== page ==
Second grade students from four Escambia County elementary schools were invited to the University of West Florida Aquatic Center recently to get a lesson in basic water safety skills.
What they learned could potentially save their life or someone else’s.
The Water and Youth Safety Day event is held twice each year for second-graders in the Escambia County School District, as part of their required physical education curriculum.
Getting a turn this spring are about 450 students from Ensley, Lipscomb, Ferry Pass, and Scenic Heights.
“How you guys doin(g)? Good to see you…Water Safety Day!,” exclaimed Jack Lynch, president of Water and Youth Safety, Pensacola, one of the organizers of the event, as he enthusiastically greeted the kids from Scenic Heights as they file in; 'high fives' all around.
“Water Safety Day is a little program that started with the Pensacola Association of Realtors, and we had PAR members going to second grade classrooms, because that’s when kids learned about water safety,” Lynch said.
Initially, the groups provided a lesson on water safety and gave out some vouchers for swim lessons. In 2012, they discovered International Water Safety Day and eventually added the additional element of their Water Safety Day event.
Lynch says the field trip to a local pool still comes after their classroom lesson on water safety, which typically is held a day earlier. It’s a fun presentation done by Lynch and co-organizer Harry Walker, and a large floaty called Howard the Duck.
“We start off with where do you find water, can you drown in a bathtub,” asked Lynch before answering, “Yes you can.”
The classroom session also tells the students about the flags down at the beach and what they mean and how important it is to swim where a lifeguard is. Additionally, when there’s doubt about how deep the water is, It’s feet first, first time.”
At this Water Safety Day event, there are three stations for the students. At one stop, a lifeguard provides beach safety instruction. Then, the kids watch a Disney video about water safety, featuring Timon and Pumbaa, characters from the Lion King.
At another station, the youngsters get a chance to get into the pool with volunteers from local swim teams, including the Greater Pensacola Aquatic Club and Seastars Aquatics, to get a feel for the water and go through some basics.
“They’re taking the second graders, and doing a quick evaluation,” said Lynch, as he ran down a checklist. “Will they put their face in the water? Can they blow bubbles? Can they kick on the side?”
For some, the big accomplishment might just be getting their face wet; for others it might be learning how to float.
According to Lynch, another important lesson for the kids is what to do when they encounter another little person in the water who’s in trouble.
“Their tendency is to jump in and save them, and that’s the absolute wrong thing to do. So, we teach them “Throw, Don’t Go.”
That means finding something to throw in the water that can be used to pull the other person out. “But, under NO circumstances do you go in and try to help,” because the rescuer can wind in trouble, too.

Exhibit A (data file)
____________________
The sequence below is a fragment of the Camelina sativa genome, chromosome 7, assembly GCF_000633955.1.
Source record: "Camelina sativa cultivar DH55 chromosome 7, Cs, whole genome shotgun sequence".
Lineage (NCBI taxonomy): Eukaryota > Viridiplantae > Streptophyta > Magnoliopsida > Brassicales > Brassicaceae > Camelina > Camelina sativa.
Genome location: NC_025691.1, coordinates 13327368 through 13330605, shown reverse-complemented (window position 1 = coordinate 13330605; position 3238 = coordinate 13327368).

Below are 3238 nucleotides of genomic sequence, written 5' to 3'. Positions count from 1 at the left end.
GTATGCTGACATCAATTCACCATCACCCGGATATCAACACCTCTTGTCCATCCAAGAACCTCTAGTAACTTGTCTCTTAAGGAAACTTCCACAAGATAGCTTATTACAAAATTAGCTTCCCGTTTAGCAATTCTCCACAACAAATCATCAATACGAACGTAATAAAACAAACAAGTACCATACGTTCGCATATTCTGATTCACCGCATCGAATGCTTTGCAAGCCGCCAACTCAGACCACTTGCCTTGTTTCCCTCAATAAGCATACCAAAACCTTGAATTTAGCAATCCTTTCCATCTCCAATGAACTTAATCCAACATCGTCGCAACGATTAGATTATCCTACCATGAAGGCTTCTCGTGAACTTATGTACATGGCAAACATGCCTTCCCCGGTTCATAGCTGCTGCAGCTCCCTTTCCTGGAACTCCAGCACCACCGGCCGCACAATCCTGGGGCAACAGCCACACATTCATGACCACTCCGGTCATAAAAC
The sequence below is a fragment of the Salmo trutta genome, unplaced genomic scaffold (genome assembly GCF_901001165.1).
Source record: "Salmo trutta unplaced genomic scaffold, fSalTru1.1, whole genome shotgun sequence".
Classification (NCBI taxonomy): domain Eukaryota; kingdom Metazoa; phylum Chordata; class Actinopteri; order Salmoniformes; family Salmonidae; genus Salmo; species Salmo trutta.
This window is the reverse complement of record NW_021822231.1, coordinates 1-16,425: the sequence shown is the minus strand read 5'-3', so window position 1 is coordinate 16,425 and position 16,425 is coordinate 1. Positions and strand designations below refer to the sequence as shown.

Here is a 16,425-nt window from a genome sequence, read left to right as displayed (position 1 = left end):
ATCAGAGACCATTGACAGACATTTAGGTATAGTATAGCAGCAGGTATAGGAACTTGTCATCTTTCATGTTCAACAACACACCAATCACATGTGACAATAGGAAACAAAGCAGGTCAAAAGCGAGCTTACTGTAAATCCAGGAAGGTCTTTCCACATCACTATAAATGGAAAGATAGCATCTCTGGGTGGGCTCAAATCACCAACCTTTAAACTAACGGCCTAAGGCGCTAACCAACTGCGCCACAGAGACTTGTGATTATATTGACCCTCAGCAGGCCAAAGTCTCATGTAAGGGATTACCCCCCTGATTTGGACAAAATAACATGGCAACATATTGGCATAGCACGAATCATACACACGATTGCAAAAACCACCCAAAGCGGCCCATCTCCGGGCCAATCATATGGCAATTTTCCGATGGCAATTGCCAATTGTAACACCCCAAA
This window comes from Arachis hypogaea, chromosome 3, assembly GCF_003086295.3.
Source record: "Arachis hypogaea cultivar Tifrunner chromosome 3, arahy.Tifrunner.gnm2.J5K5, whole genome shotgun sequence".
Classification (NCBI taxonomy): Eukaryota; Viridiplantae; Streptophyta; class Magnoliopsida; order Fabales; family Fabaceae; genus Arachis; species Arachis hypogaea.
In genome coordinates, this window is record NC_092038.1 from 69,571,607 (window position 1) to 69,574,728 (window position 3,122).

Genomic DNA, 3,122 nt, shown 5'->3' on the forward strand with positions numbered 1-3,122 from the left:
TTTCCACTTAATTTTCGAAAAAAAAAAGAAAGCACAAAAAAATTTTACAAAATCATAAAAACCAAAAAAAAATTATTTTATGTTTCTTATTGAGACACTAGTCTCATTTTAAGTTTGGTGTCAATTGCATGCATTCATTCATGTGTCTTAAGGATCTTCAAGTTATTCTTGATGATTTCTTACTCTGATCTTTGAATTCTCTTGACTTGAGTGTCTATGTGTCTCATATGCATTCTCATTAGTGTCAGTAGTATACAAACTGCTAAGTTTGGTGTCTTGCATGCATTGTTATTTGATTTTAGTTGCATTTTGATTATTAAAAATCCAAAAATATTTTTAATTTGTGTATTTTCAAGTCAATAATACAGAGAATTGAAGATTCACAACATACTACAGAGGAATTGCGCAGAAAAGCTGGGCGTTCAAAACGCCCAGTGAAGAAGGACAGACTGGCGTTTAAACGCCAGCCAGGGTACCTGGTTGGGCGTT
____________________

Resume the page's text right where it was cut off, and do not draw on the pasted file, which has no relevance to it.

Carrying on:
“Throw, Don’t Go” is the final station for the kids. It’s where we find Casandra Waller, Physical Education Specialist with the Escambia County School District
Waller walks the students through the details of they’ll be doing here, getting a chance to act as the one who needs to be rescued, by yelling for help, and also serving as the rescuer who finds something to throw to swimmer in trouble, rather than jumping in.
The adult swimmers demonstrate. Then, the kids take a turn in both roles.
For the rescue, Waller tells the kids that lifesavers, pool noodles, ropes and common household items, such as brooms, can all be used to pull someone to safety.
“Some of these kids when they come here, their fingers are gripped into the edge of the pool,” said Waller, noting that by the time they leave, you see them in the water, three to four feet off from the edge. “The whole point of this is to give them the opportunity to get into the pool, get around water and take that fear away. When we take the fear away, we save lives.”
Penny Cory was one of several family members who attended the water safety event. She came to watch her eight-year-old grandson Caleb Massey and his Scenic Heights schoolmates.
“I think it’s great because they all need to know water safety,” said Cory pointing out that Caleb already knows how to swim and often joins his family at the local YMCA.
According to the Centers for Disease Control and Prevention, drowning is the second leading cause of unintentional death among children under 14. It’s a statistic that event organizers would like to change.
“You know what, if we can save one life it’s well worth it,” said Lynch. He points out that water safety education is important in general, adding that the need is particularly great in this coastal community.
“There are 11,000 homes in Escambia County with a pool and/or a hot tub and another 24,000 that live around water. You can’t get away from water if you live in Pensacola, Florida, so it’s important for the kids to know how to be safe around water.”
Although, the water safety event is not designed to teach the second graders how to swim, Lynch says he hopes it will be an incentive for many of them to one day ‘take the plunge’ and learn.